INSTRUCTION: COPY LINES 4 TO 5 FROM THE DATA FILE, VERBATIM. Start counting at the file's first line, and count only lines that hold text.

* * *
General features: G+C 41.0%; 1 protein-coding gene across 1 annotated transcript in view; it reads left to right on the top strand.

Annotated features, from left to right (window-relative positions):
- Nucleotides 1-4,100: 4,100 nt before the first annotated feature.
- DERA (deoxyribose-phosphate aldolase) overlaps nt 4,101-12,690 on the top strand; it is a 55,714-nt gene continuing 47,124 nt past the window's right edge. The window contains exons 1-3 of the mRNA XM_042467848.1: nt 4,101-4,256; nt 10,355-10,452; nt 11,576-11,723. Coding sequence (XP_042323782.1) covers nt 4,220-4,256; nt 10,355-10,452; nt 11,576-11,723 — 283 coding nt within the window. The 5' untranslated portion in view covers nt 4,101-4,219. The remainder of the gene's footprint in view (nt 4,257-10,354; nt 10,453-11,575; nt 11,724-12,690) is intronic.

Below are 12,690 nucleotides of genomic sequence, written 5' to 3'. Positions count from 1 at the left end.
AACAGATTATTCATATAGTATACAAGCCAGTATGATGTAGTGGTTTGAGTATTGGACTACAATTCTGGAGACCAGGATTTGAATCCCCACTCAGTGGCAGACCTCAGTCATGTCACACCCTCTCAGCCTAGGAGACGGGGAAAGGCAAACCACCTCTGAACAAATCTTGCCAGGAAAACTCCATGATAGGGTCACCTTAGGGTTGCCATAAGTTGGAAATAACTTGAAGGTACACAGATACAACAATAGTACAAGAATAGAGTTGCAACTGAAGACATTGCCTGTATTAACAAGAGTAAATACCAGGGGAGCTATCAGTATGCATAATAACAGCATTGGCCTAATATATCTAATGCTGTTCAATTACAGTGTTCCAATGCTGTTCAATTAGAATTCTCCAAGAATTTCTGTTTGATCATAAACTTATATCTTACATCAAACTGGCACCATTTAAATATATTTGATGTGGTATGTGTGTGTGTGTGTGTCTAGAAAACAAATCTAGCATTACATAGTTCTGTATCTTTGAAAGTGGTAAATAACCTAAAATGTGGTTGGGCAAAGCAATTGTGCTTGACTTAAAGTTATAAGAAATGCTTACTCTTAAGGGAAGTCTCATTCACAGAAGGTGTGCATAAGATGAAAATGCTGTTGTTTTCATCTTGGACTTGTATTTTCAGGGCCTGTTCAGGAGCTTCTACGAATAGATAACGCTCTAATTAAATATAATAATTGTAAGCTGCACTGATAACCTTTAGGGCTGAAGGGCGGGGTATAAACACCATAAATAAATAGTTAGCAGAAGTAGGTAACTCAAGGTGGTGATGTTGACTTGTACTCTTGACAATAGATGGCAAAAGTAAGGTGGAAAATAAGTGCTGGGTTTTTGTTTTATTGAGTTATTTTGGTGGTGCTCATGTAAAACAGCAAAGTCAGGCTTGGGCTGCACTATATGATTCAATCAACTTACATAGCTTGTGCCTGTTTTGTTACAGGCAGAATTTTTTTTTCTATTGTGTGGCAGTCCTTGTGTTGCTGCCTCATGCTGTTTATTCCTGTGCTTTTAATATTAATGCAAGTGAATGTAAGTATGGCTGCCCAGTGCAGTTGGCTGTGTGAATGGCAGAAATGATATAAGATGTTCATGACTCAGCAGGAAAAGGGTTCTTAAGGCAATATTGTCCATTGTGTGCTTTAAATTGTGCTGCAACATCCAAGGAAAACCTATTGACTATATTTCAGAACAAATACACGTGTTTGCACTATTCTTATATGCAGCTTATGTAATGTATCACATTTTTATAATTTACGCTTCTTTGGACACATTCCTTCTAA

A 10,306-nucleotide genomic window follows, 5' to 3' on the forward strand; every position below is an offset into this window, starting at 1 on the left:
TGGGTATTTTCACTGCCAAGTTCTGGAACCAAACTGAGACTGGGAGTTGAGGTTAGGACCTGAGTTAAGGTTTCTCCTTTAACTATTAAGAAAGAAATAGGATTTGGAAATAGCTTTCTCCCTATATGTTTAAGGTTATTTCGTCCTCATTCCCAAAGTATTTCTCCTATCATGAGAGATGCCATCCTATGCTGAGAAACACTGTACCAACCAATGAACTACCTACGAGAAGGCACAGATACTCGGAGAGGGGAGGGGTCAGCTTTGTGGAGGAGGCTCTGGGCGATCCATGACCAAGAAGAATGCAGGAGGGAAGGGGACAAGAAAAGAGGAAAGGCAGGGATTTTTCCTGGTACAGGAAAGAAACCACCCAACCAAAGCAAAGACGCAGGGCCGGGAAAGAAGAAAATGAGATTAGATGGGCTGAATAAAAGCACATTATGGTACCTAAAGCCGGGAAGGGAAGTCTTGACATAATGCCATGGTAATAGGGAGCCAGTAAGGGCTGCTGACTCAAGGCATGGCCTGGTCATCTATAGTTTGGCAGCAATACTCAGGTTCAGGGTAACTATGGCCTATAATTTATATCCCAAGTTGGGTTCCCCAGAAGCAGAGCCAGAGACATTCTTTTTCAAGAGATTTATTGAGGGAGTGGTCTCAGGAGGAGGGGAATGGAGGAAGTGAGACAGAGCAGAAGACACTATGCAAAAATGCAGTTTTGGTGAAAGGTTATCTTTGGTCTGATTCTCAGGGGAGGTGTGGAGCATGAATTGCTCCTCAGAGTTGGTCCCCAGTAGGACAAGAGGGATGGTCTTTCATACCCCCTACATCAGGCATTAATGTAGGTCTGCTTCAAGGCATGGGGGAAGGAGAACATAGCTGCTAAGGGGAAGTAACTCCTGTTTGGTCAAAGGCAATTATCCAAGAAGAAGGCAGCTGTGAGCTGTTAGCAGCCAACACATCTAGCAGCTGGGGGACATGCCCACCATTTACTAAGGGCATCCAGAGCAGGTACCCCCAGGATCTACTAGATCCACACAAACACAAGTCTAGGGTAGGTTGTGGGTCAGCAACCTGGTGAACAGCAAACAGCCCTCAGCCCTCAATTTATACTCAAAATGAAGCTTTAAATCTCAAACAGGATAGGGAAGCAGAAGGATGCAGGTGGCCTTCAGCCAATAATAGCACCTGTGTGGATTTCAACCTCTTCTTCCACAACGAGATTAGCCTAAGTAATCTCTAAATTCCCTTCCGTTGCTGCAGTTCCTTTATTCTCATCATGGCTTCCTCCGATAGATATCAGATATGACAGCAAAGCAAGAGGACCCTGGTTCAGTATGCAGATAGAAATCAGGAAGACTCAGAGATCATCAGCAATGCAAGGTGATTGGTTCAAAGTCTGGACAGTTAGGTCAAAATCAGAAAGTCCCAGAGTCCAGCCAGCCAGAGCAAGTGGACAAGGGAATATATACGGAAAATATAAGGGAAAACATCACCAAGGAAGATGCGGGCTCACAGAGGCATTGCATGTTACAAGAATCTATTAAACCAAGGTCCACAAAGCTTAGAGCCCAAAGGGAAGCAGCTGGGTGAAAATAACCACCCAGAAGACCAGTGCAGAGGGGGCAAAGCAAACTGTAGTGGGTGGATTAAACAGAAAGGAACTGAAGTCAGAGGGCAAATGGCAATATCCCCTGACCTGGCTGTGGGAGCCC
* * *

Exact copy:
- DERA (deoxyribose-phosphate aldolase) overlaps nt 4,101-12,690 on the top strand; it is a 55,714-nt gene continuing 47,124 nt past the window's right edge. The window contains exons 1-3 of the mRNA XM_042467848.1: nt 4,101-4,256; nt 10,355-10,452; nt 11,576-11,723. Coding sequence (XP_042323782.1) covers nt 4,220-4,256; nt 10,355-10,452; nt 11,576-11,723 — 283 coding nt within the window. The 5' untranslated portion in view covers nt 4,101-4,219. The remainder of the gene's footprint in view (nt 4,257-10,354; nt 10,453-11,575; nt 11,724-12,690) is intronic.

Below are 12,690 nucleotides of genomic sequence, written 5' to 3'. Positions count from 1 at the left end.